But I keep forgetting that while I grew up without computers (or even video games, despite an attempt at interest in Donkey Kong and Super Mario Bros.), let alone the Internet, younger generations are quite literally inhabiting a different world.

I wasn’t huddled under the covers texting after bedtime. I was whipping out my flashlight to read the Choose Your Own Adventure books, Flowers in the Attic and Emily of New Moon under the covers (depending on the week, the year).

I feel fortunate to have been weaned on books and to have fallen in love with them as I have. I am also a huge fan of the possibilities afforded by the digital age, in all its non-linear complexity and expansiveness.

I would love to believe that a perfect human is in some ways a hybrid one, able to have moments of pleasure reading a story on actual paper, from start to finish, while lying on the grass, leaning against a tree, or on a hammock in some far-flung place; and have other moments delving into the universe of meta-literature, where stories, voices, and identities can shapeshift and become anything we’d like them to be.

I would love to see a human with a calm, clear, focused mind able to form and maintain a beautiful, long flow of thoughts and arguments, and have a gorgeous imaginative mind able to process more information than ever before, and generate ever new ideas and worlds.

For me, reading is as organic to my lifestyle as breathing. I read because I write, I write because I read, and a life with books, words, pens, journals and word-images is natural and fundamental to me.

But it’s fun to break it down more, so, in the name of holding onto the old so that the new can be that much stronger, here are my reasons for absolutely loving reading actual books:

They feel good.

It never gets old, the feel of a velvety new book cover, and then the frayed edges of a well-worn favorite. It’s like a baby’s security blanket: the more you use it, and the more tattered it gets, the more it takes on pieces of you (or the love of previous owners), so that it’s very physicality roots you to your own special world.

They look and smell good.

A great album or book cover has multi-generational appeal. We are very visual people, us humans—scientists agree that it is our dominant sense—and a great book cover and book design has the ability to transport, and lets us carry around what amounts to a work of art. And ah, that strange, intoxicating, gluey-inky smell of a new book, and that stunning mustiness of books going way back into dim yellow depths—magic.

They are so much more than the sum of their parts.

They are words on a page. That’s all. How insanely amazing that they can make you laugh, cry, wish, yearn, yell and everything in between.

They are a vehicle for self-expression.

As humans, we are naturally inclined (thank goodness!) to creating, and expressing ourselves, to leaving a stamp or mark on things. Writing your name inside a new book as a student, writing notes in the margins (I have been known to write-shout expletives at authors I disagree with), highlighting portions of a text you love, or just doodling your daydreams on paper—this is the stuff of heaven, a true blending of minds near and far.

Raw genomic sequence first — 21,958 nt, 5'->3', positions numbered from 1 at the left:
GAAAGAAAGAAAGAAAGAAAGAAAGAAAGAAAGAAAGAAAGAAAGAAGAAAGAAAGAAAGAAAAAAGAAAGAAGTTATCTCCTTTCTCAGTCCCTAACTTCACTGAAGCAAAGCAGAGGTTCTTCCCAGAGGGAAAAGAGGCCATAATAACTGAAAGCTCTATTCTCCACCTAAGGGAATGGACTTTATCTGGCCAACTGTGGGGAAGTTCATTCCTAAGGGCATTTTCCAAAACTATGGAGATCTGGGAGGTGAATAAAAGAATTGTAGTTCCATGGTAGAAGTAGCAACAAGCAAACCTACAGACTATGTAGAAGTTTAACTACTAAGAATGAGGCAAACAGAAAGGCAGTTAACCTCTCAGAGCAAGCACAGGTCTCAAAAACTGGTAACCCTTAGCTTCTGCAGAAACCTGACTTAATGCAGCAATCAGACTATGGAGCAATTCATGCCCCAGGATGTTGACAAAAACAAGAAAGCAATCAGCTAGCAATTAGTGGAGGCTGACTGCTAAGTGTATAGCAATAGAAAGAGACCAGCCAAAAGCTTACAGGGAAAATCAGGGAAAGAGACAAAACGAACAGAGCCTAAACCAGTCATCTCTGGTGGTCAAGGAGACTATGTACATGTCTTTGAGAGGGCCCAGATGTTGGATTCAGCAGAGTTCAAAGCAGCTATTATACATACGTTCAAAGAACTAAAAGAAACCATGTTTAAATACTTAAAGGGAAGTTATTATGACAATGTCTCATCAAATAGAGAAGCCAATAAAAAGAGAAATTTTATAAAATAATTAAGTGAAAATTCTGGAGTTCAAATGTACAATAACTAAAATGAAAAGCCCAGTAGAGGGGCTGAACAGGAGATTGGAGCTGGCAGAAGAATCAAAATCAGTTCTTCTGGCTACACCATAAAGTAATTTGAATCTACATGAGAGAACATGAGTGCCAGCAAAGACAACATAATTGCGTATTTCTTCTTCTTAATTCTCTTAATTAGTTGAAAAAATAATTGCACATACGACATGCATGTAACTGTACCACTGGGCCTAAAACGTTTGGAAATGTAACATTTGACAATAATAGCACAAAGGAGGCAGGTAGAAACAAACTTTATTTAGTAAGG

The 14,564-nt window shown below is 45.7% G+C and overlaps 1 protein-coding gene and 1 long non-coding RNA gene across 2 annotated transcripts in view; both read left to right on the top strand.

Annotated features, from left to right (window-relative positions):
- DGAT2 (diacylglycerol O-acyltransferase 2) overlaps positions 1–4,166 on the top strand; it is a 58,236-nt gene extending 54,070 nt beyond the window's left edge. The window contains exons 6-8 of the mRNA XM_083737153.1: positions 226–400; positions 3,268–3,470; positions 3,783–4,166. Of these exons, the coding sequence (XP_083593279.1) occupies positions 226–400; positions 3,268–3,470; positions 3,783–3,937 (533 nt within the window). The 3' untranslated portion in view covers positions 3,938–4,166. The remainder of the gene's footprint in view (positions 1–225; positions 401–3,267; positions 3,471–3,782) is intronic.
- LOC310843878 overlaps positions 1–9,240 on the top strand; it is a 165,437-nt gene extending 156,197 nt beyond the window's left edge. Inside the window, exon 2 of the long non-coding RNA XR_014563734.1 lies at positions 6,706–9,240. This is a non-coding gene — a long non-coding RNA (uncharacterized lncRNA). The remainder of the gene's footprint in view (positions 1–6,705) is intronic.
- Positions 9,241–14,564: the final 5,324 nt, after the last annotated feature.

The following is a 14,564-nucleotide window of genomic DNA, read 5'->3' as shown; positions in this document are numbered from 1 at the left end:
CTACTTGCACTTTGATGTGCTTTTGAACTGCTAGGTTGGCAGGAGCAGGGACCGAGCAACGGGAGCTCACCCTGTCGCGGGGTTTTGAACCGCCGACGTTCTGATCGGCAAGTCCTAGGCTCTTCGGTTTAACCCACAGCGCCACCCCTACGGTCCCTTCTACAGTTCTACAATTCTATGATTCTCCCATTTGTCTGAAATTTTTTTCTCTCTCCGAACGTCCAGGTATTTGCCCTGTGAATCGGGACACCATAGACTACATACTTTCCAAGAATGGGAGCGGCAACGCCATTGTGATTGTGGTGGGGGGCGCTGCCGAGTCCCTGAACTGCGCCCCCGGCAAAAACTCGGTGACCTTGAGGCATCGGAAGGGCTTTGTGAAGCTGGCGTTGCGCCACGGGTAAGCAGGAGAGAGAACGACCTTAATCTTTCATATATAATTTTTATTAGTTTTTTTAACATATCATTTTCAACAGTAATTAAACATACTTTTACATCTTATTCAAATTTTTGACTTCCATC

They allow you to fall.

If you give yourself the luxury of time to read a book through to the end, you will be rewarded with the feeling of having been swept right into a vortex where strangers dwell, who become so familiar that you never want to leave them behind. That feeling of horrible shock that comes when a great story ends—when it seems like your very own world by now—is worth the price of setting aside time to read.

They expand mindfulness and connectivity.

When you do fall into a great story, especially fiction, what you’re also doing is increasing the number of beings/people/characters you can relate to, and increasing your ability to feel connected to human feelings and situations outside your ordinary sphere. You might just find this affecting your ability to relate to others in the “real” world. Plus, reading = patience = concentration = focus = attention = mindfulness, to be brief.

They are good road companions.

This one is simple. Books don’t require Wifi, which you may well not have when you’re somewhere like a near-deserted island in Laos, or an awesome shack in the mountains or a remote airport with hours to wile away.  As long as they don’t accidentally drown or catch fire, books are strong, enduring pieces of magic, information and storytelling, and they’ll always be there for you.

They help me see myself better.

Because books can increase the scope of what we can know, understand and imagine, they let me position and then re-position myself in the world. They help clarify ideas, issues of identity and emotions by opening up worlds and then by being there, stable and sure, any time I want to revisit.

They make me want to live my life more fully.

Every time I “meet” a new character, country, adventure, it inspires me to do more, feel more, live more. This might be the greatest gift a good book brings.

There are so many things you can do with them.

You can balance your tea on it while riding squished on a train—coaster! You can stuff postcards, business cards, great ideas scribbled on napkins and love letters inside them, you can write phone numbers on them in a moment of desperation. You can craft, and make your own cloth or paper covers for them. And best of all, you can share them—giving away your favorite book might be the most rewarding feeling in the world.

They remind me that life is more than a quote.

Life sometimes takes on the air of one giant stream of memes these days. Quotes can be very inspiring, but imagine how much more one can learn by discovering the greater context for these small slices of wisdom. The possibilities are large as the number of minds in the world—and then some.

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7 THINGS HAPPY PEOPLE DO DIFFERENTLY BY TAMARA STAR

What I know about happiness is this: happy people do things differently.